The fault for our democracy’s decline and fall doesn’t just lie with Trump and the constitutional anachronisms his party is exploiting, of course. There’s plenty of blame to go around: Fox News, which has been “promoting lies, and then reporting their traction as national news” for 25 years, as Washington Post media critic Erik Wemple put it; and Facebook, the great misinformation trafficker, have poisoned the well of public discourse.

There’s also an economic approach that over a generation has shifted U.S. wealth from the middle class to the richest Americans, breeding the kind of anxiety that demagogues exploit. According to the Federal Reserve, as of June, the middle 60% of households owned 26.6% of national assets, while the top 1% owned 27%. That’s the first time the super-rich had more than the middle class.

The rich have gotten richer, while the middle class owned less and less. But even under Democratic control, Congress only nibbled at the edges of economic inequality, if that.

Biden’s domestic agenda sought to address this problem through improved health care access, child tax credits, free community college, and increased taxes on high earners. But it, too, has fallen victim to those countermajoritarian institutions.

The rich have gotten richer, while the middle class owned less and less. But even under Democratic control, Congress only nibbled at the edges of economic inequality, if that.

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Republican filibusters forced Democrats to pare down their infrastructure bill and combine their social and climate priorities into a massive reconciliation package. The composition of the Senate — an equal split, though Democrats represent 40 million more people than Republicans — then effectively gave two Democratic moderates vetoes, which they’ve used to make arbitrary demands that threaten both pieces of legislation.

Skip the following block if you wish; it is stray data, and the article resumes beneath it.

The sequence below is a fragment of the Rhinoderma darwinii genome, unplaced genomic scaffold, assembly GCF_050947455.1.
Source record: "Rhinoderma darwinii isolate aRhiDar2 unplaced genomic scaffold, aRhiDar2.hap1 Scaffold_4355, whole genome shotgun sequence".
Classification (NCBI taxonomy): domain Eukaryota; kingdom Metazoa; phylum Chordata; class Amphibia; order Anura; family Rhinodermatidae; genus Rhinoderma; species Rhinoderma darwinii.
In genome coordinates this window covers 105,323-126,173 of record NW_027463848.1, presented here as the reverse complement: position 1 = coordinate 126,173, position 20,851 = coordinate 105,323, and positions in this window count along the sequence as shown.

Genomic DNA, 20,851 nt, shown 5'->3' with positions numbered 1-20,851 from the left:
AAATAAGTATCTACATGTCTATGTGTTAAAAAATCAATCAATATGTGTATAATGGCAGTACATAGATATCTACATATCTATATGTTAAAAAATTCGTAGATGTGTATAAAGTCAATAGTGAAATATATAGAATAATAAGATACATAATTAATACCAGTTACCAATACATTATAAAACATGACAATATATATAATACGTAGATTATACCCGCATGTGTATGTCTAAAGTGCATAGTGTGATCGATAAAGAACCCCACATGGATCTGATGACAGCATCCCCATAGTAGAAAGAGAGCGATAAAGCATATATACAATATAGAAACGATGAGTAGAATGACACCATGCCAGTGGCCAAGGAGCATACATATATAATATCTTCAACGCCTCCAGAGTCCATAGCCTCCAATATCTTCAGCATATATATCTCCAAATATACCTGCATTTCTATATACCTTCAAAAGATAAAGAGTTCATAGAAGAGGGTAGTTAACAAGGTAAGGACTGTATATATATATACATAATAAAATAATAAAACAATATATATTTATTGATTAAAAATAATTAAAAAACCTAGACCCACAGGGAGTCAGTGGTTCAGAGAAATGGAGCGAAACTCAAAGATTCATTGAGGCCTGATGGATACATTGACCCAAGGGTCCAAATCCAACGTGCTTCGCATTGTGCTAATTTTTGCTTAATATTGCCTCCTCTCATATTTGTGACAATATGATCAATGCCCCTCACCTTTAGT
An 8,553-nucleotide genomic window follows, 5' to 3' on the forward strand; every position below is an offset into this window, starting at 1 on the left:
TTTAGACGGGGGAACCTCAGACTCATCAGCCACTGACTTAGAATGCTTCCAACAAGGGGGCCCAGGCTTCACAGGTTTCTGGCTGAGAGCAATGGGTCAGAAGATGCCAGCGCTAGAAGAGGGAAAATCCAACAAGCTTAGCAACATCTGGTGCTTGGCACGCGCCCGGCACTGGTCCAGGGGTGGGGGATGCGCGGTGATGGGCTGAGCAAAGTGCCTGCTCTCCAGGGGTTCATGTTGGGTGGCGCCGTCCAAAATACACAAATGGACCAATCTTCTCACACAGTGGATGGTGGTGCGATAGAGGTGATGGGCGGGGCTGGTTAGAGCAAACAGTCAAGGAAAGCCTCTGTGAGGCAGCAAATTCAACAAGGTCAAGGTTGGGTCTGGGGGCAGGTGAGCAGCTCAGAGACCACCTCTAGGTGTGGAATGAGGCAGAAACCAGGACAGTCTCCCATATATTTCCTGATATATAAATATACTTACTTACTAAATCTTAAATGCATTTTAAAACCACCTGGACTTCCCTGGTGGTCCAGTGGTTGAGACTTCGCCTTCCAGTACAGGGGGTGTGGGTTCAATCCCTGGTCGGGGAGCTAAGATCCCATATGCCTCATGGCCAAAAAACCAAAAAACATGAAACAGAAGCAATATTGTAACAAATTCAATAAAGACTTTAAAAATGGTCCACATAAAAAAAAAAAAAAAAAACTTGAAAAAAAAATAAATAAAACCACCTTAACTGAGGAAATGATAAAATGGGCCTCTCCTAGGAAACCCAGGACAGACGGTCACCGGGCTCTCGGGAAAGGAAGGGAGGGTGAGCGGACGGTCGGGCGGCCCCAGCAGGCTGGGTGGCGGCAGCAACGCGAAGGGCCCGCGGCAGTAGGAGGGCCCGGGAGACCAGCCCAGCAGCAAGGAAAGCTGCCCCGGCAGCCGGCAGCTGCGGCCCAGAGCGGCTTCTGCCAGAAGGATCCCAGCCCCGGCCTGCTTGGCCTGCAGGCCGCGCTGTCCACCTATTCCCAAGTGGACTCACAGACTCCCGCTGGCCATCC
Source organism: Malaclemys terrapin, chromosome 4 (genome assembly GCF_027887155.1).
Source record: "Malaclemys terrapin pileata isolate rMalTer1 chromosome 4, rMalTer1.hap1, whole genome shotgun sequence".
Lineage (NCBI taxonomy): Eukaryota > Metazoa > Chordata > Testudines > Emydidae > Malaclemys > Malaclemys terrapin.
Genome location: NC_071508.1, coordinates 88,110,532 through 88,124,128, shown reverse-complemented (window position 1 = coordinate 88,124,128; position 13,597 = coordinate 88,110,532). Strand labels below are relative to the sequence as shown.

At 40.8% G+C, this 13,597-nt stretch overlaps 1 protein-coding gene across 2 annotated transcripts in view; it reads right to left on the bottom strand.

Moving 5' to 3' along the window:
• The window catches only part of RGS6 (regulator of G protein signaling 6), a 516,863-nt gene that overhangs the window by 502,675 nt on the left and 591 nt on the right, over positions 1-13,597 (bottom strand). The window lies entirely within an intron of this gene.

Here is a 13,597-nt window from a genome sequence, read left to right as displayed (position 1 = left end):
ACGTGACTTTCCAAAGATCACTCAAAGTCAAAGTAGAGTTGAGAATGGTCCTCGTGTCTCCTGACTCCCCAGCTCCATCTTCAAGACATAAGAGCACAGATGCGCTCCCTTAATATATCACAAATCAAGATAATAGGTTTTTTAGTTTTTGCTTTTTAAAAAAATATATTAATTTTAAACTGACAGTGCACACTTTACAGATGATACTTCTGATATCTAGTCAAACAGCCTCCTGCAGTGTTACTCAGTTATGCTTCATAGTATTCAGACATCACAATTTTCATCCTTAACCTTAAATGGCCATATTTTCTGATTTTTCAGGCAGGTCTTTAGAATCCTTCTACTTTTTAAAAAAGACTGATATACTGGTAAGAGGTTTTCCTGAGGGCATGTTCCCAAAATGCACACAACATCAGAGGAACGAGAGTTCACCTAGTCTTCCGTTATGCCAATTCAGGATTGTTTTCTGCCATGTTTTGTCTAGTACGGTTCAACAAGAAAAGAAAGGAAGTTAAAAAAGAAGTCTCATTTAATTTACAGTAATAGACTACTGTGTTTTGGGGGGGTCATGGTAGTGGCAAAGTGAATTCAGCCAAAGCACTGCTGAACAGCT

Meanwhile, with Trump criticizing Minority Leader Mitch McConnell for not filibustering a bill to lift the debt ceiling — thereby averting a deep global recession — Senate Republicans say they won’t help out again when the debt ceiling comes back in December. Yet, despite the threat of economic havoc, Democratic Sen. Joe Manchin says he won’t tweak filibuster rules for the debt ceiling.

“The filibuster is the only thread we have in America to keep democracy alive and well,” he said.

I’m not sure whether Manchin knows how absurd that statement is, or whether he’s gone through the looking glass. The filibuster doesn’t extinguish the fire. It gives gasoline to the arsonists.

“Beyond the acute crisis facing American democracy, however, is a deeper problem: the radicalization of the Republican Party,” wrote Levitsky and Ziblatt. “Unless and until the GOP recommits itself to playing by democratic rules of the game, American democracy will remain at risk. Each national election will feel like a national emergency.”

I bang this drum not because there’s an easy answer, but because complacency guarantees failure. Our democratic crisis is here. The first step to fixing it is acknowledging its presence.

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Jeffrey C. Billman

North Carolina-based journalist, focusing on politics and policy analysis.